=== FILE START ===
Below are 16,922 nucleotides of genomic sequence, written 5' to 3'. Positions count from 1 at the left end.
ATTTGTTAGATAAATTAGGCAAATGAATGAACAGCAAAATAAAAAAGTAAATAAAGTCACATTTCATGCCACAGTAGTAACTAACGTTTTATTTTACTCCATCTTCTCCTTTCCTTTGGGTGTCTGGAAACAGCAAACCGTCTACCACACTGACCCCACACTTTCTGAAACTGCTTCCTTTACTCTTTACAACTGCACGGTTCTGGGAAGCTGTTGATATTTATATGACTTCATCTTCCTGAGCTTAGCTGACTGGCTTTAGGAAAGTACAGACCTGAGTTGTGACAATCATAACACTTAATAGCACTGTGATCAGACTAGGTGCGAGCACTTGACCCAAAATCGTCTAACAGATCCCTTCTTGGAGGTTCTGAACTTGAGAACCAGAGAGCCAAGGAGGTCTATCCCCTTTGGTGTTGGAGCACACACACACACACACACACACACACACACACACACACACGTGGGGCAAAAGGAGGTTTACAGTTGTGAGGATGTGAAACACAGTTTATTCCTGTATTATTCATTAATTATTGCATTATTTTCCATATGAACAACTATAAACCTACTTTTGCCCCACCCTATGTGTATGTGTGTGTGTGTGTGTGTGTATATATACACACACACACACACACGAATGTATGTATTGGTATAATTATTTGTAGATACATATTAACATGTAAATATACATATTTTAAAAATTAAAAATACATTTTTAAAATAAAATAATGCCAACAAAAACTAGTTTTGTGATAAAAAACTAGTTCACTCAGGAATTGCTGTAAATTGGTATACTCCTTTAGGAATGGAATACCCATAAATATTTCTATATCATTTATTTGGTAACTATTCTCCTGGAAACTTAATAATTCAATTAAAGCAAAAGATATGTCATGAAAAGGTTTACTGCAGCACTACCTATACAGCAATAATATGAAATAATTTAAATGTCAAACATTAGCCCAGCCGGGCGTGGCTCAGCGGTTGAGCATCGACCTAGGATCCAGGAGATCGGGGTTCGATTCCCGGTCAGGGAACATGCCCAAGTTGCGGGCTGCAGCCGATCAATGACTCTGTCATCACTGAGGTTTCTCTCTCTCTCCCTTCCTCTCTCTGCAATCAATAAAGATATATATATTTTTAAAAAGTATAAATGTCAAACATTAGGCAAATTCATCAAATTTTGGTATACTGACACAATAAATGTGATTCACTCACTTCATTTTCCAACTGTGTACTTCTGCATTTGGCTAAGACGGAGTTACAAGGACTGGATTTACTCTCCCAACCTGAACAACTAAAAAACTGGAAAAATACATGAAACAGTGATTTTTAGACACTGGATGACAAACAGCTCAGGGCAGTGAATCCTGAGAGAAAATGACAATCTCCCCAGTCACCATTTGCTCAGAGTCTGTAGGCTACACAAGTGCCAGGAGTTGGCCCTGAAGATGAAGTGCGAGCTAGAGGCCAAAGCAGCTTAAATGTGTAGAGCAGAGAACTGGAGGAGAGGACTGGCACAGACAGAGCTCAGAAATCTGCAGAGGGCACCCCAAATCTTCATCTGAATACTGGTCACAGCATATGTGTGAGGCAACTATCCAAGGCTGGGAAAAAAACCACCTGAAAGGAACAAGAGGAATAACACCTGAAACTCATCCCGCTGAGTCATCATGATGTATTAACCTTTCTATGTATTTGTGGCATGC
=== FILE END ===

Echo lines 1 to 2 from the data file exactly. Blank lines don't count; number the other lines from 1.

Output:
Below are 16,922 nucleotides of genomic sequence, written 5' to 3'. Positions count from 1 at the left end.
ATTTGTTAGATAAATTAGGCAAATGAATGAACAGCAAAATAAAAAAGTAAATAAAGTCACATTTCATGCCACAGTAGTAACTAACGTTTTATTTTACTCCATCTTCTCCTTTCCTTTGGGTGTCTGGAAACAGCAAACCGTCTACCACACTGACCCCACACTTTCTGAAACTGCTTCCTTTACTCTTTACAACTGCACGGTTCTGGGAAGCTGTTGATATTTATATGACTTCATCTTCCTGAGCTTAGCTGACTGGCTTTAGGAAAGTACAGACCTGAGTTGTGACAATCATAACACTTAATAGCACTGTGATCAGACTAGGTGCGAGCACTTGACCCAAAATCGTCTAACAGATCCCTTCTTGGAGGTTCTGAACTTGAGAACCAGAGAGCCAAGGAGGTCTATCCCCTTTGGTGTTGGAGCACACACACACACACACACACACACACACACACACACACACGTGGGGCAAAAGGAGGTTTACAGTTGTGAGGATGTGAAACACAGTTTATTCCTGTATTATTCATTAATTATTGCATTATTTTCCATATGAACAACTATAAACCTACTTTTGCCCCACCCTATGTGTATGTGTGTGTGTGTGTGTGTGTATATATACACACACACACACACACGAATGTATGTATTGGTATAATTATTTGTAGATACATATTAACATGTAAATATACATATTTTAAAAATTAAAAATACATTTTTAAAATAAAATAATGCCAACAAAAACTAGTTTTGTGATAAAAAACTAGTTCACTCAGGAATTGCTGTAAATTGGTATACTCCTTTAGGAATGGAATACCCATAAATATTTCTATATCATTTATTTGGTAACTATTCTCCTGGAAACTTAATAATTCAATTAAAGCAAAAGATATGTCATGAAAAGGTTTACTGCAGCACTACCTATACAGCAATAATATGAAATAATTTAAATGTCAAACATTAGCCCAGCCGGGCGTGGCTCAGCGGTTGAGCATCGACCTAGGATCCAGGAGATCGGGGTTCGATTCCCGGTCAGGGAACATGCCCAAGTTGCGGGCTGCAGCCGATCAATGACTCTGTCATCACTGAGGTTTCTCTCTCTCTCCCTTCCTCTCTCTGCAATCAATAAAGATATATATATTTTTAAAAAGTATAAATGTCAAACATTAGGCAAATTCATCAAATTTTGGTATACTGACACAATAAATGTGATTCACTCACTTCATTTTCCAACTGTGTACTTCTGCATTTGGCTAAGACGGAGTTACAAGGACTGGATTTACTCTCCCAACCTGAACAACTAAAAAACTGGAAAAATACATGAAACAGTGATTTTTAGACACTGGATGACAAACAGCTCAGGGCAGTGAATCCTGAGAGAAAATGACAATCTCCCCAGTCACCATTTGCTCAGAGTCTGTAGGCTACACAAGTGCCAGGAGTTGGCCCTGAAGATGAAGTGCGAGCTAGAGGCCAAAGCAGCTTAAATGTGTAGAGCAGAGAACTGGAGGAGAGGACTGGCACAGACAGAGCTCAGAAATCTGCAGAGGGCACCCCAAATCTTCATCTGAATACTGGTCACAGCATATGTGTGAGGCAACTATCCAAGGCTGGGAAAAAAACCACCTGAAAGGAACAAGAGGAATAACACCTGAAACTCATCCCGCTGAGTCATCATGATGTATTAACCTTTCTATGTATTTGTGGCATGC